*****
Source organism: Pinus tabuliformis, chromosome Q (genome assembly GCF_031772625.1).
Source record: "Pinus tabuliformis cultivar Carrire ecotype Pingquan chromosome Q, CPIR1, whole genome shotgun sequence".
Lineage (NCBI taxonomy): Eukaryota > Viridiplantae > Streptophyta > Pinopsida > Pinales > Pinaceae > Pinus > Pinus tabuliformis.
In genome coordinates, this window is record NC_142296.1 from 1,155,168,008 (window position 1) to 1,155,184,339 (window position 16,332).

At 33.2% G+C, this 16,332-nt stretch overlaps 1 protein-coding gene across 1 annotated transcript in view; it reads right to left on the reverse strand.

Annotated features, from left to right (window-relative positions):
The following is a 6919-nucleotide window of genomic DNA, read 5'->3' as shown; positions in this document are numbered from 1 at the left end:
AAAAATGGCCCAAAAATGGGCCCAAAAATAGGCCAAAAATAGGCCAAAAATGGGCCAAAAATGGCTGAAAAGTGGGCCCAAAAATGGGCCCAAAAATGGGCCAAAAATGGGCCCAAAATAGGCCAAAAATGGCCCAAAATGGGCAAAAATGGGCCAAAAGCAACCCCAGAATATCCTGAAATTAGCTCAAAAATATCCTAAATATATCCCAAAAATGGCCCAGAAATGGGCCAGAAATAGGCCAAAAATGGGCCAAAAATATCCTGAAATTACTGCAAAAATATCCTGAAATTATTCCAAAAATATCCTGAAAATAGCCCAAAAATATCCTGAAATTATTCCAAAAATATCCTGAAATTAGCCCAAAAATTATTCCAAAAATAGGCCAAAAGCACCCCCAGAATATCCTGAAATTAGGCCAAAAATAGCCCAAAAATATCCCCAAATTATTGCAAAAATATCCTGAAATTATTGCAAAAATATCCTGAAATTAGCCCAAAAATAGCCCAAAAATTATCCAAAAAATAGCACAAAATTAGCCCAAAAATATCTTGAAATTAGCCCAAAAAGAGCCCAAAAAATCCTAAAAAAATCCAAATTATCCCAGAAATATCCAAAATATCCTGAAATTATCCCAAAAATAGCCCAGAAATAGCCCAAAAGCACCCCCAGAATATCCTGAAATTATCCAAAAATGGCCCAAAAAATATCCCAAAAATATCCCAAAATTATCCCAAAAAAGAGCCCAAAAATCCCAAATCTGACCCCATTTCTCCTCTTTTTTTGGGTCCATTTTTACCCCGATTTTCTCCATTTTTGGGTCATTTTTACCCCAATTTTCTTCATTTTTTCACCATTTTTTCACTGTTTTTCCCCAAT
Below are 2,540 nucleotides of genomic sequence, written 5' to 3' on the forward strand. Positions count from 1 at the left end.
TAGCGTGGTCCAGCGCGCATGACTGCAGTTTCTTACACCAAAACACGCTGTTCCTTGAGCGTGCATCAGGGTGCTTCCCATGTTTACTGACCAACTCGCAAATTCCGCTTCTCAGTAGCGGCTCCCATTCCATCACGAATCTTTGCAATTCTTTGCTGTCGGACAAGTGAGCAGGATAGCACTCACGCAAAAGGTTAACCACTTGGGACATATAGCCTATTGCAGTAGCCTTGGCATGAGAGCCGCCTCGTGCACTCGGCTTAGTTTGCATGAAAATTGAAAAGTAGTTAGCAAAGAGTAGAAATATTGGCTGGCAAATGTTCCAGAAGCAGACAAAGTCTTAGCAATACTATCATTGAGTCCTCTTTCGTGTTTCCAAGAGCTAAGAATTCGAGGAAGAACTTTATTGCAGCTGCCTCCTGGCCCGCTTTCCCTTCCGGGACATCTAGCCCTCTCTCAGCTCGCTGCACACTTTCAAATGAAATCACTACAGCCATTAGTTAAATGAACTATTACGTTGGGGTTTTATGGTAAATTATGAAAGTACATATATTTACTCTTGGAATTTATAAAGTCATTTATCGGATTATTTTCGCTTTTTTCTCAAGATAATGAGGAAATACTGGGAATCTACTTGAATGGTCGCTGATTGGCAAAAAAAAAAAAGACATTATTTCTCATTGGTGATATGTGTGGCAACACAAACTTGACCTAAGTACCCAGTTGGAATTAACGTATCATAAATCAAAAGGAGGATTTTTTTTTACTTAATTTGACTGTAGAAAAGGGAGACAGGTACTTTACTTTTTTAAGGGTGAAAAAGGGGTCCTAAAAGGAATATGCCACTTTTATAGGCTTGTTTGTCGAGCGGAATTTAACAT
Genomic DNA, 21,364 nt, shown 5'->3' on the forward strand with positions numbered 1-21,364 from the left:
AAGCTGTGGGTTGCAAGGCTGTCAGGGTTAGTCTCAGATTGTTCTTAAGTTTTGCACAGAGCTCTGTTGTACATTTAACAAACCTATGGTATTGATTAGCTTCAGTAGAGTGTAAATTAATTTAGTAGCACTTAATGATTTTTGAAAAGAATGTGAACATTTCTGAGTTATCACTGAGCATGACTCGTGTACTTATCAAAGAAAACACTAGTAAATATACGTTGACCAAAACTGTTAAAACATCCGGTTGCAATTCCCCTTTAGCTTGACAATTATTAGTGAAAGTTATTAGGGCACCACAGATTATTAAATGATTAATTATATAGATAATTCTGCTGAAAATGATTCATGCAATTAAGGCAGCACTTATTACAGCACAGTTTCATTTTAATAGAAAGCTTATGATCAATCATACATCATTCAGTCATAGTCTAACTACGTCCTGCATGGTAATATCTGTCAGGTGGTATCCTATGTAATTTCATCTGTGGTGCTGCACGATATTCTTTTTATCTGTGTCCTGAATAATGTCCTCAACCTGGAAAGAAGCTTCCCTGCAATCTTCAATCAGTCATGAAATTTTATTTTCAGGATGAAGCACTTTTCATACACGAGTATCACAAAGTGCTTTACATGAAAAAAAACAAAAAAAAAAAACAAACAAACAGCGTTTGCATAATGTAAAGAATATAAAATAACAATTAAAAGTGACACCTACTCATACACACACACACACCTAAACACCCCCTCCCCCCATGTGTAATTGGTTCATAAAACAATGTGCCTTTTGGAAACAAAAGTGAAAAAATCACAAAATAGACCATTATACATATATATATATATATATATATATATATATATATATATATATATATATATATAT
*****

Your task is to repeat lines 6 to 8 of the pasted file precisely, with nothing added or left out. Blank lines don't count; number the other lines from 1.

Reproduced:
Annotated features, from left to right (window-relative positions):
The following is a 6919-nucleotide window of genomic DNA, read 5'->3' as shown; positions in this document are numbered from 1 at the left end:
AAAAATGGCCCAAAAATGGGCCCAAAAATAGGCCAAAAATAGGCCAAAAATGGGCCAAAAATGGCTGAAAAGTGGGCCCAAAAATGGGCCCAAAAATGGGCCAAAAATGGGCCCAAAATAGGCCAAAAATGGCCCAAAATGGGCAAAAATGGGCCAAAAGCAACCCCAGAATATCCTGAAATTAGCTCAAAAATATCCTAAATATATCCCAAAAATGGCCCAGAAATGGGCCAGAAATAGGCCAAAAATGGGCCAAAAATATCCTGAAATTACTGCAAAAATATCCTGAAATTATTCCAAAAATATCCTGAAAATAGCCCAAAAATATCCTGAAATTATTCCAAAAATATCCTGAAATTAGCCCAAAAATTATTCCAAAAATAGGCCAAAAGCACCCCCAGAATATCCTGAAATTAGGCCAAAAATAGCCCAAAAATATCCCCAAATTATTGCAAAAATATCCTGAAATTATTGCAAAAATATCCTGAAATTAGCCCAAAAATAGCCCAAAAATTATCCAAAAAATAGCACAAAATTAGCCCAAAAATATCTTGAAATTAGCCCAAAAAGAGCCCAAAAAATCCTAAAAAAATCCAAATTATCCCAGAAATATCCAAAATATCCTGAAATTATCCCAAAAATAGCCCAGAAATAGCCCAAAAGCACCCCCAGAATATCCTGAAATTATCCAAAAATGGCCCAAAAAATATCCCAAAAATATCCCAAAATTATCCCAAAAAAGAGCCCAAAAATCCCAAATCTGACCCCATTTCTCCTCTTTTTTTGGGTCCATTTTTACCCCGATTTTCTCCATTTTTGGGTCATTTTTACCCCAATTTTCTTCATTTTTTCACCATTTTTTCACTGTTTTTCCCCAAT